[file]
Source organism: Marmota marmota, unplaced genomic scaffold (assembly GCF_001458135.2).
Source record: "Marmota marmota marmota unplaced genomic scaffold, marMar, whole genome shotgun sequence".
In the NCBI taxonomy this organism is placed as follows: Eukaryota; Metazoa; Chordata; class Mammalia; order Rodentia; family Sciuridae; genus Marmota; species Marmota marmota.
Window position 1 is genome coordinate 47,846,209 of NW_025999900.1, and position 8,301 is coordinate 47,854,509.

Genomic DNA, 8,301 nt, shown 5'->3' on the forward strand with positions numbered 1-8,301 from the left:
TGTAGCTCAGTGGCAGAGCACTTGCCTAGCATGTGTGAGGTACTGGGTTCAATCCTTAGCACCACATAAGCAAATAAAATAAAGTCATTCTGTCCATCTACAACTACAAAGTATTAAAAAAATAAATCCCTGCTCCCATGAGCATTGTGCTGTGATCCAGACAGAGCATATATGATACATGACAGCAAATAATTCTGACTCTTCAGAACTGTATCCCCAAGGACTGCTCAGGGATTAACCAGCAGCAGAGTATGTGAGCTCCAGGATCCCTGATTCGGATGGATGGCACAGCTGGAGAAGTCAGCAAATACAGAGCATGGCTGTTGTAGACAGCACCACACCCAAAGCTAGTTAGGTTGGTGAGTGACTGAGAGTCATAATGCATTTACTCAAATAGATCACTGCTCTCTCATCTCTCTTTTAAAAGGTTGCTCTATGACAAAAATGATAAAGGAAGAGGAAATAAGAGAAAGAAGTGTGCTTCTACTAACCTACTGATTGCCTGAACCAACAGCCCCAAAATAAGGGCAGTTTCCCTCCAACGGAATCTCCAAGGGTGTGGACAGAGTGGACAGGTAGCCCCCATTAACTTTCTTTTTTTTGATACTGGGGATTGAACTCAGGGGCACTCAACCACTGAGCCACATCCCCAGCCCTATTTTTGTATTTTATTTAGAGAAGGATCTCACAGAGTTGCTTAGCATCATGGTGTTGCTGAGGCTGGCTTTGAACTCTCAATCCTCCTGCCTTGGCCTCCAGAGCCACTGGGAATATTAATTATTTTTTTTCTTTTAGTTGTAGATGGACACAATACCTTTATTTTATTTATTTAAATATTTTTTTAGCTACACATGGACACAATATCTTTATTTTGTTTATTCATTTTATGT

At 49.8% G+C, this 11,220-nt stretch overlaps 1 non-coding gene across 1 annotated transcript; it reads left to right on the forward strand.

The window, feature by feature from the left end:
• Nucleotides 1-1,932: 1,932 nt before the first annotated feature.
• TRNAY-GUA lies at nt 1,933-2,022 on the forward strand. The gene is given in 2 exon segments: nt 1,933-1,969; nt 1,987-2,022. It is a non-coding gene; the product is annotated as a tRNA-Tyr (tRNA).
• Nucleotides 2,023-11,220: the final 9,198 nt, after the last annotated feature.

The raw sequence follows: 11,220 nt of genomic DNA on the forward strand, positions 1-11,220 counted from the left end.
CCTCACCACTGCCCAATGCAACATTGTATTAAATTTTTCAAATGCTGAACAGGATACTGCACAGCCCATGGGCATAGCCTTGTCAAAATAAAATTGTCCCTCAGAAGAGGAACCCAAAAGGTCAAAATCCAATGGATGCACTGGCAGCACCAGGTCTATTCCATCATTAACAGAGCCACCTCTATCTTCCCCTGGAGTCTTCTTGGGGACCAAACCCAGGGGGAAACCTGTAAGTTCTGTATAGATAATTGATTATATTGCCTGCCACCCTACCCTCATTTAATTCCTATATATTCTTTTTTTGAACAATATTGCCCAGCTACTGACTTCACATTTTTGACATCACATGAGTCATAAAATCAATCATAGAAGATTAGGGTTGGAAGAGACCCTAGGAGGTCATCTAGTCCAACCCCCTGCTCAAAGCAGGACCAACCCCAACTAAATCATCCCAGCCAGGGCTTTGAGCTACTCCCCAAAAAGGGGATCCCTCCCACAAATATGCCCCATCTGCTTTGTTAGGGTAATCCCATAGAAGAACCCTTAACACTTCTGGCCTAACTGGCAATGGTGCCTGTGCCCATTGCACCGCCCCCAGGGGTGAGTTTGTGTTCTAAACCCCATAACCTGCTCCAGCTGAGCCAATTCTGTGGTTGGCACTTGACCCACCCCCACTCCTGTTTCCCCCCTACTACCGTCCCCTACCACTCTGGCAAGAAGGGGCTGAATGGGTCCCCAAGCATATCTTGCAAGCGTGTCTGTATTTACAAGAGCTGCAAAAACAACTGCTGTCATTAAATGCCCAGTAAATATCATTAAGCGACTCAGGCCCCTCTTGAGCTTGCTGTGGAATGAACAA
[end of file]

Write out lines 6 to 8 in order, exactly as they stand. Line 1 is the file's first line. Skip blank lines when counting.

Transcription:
TGTAGCTCAGTGGCAGAGCACTTGCCTAGCATGTGTGAGGTACTGGGTTCAATCCTTAGCACCACATAAGCAAATAAAATAAAGTCATTCTGTCCATCTACAACTACAAAGTATTAAAAAAATAAATCCCTGCTCCCATGAGCATTGTGCTGTGATCCAGACAGAGCATATATGATACATGACAGCAAATAATTCTGACTCTTCAGAACTGTATCCCCAAGGACTGCTCAGGGATTAACCAGCAGCAGAGTATGTGAGCTCCAGGATCCCTGATTCGGATGGATGGCACAGCTGGAGAAGTCAGCAAATACAGAGCATGGCTGTTGTAGACAGCACCACACCCAAAGCTAGTTAGGTTGGTGAGTGACTGAGAGTCATAATGCATTTACTCAAATAGATCACTGCTCTCTCATCTCTCTTTTAAAAGGTTGCTCTATGACAAAAATGATAAAGGAAGAGGAAATAAGAGAAAGAAGTGTGCTTCTACTAACCTACTGATTGCCTGAACCAACAGCCCCAAAATAAGGGCAGTTTCCCTCCAACGGAATCTCCAAGGGTGTGGACAGAGTGGACAGGTAGCCCCCATTAACTTTCTTTTTTTTGATACTGGGGATTGAACTCAGGGGCACTCAACCACTGAGCCACATCCCCAGCCCTATTTTTGTATTTTATTTAGAGAAGGATCTCACAGAGTTGCTTAGCATCATGGTGTTGCTGAGGCTGGCTTTGAACTCTCAATCCTCCTGCCTTGGCCTCCAGAGCCACTGGGAATATTAATTATTTTTTTTCTTTTAGTTGTAGATGGACACAATACCTTTATTTTATTTATTTAAATATTTTTTTAGCTACACATGGACACAATATCTTTATTTTGTTTATTCATTTTATGT

At 49.8% G+C, this 11,220-nt stretch overlaps 1 non-coding gene across 1 annotated transcript; it reads left to right on the forward strand.

The window, feature by feature from the left end: